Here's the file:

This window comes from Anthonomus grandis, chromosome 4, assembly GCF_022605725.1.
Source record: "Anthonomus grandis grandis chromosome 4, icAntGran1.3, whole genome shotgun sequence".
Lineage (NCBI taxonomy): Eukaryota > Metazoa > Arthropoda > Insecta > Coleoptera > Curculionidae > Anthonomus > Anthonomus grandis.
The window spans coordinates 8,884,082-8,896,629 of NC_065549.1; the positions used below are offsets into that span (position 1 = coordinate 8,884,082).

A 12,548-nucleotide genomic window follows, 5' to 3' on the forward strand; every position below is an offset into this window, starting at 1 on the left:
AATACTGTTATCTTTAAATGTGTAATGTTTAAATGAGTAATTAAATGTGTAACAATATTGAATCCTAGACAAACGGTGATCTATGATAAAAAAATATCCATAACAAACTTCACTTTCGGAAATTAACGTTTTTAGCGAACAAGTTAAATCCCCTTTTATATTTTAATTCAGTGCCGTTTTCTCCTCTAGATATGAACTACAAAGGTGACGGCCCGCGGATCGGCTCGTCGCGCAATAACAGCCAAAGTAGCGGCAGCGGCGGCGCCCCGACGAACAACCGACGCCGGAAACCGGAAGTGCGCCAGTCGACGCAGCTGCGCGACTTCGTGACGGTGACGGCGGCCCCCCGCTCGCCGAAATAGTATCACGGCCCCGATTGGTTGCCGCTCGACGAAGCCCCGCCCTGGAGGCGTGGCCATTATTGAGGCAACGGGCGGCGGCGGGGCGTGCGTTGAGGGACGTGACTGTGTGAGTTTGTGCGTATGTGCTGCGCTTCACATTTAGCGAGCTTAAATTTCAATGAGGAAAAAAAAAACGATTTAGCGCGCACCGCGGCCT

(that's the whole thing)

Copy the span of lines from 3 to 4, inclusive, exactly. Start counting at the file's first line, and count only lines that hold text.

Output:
Lineage (NCBI taxonomy): Eukaryota > Metazoa > Arthropoda > Insecta > Coleoptera > Curculionidae > Anthonomus > Anthonomus grandis.
The window spans coordinates 8,884,082-8,896,629 of NC_065549.1; the positions used below are offsets into that span (position 1 = coordinate 8,884,082).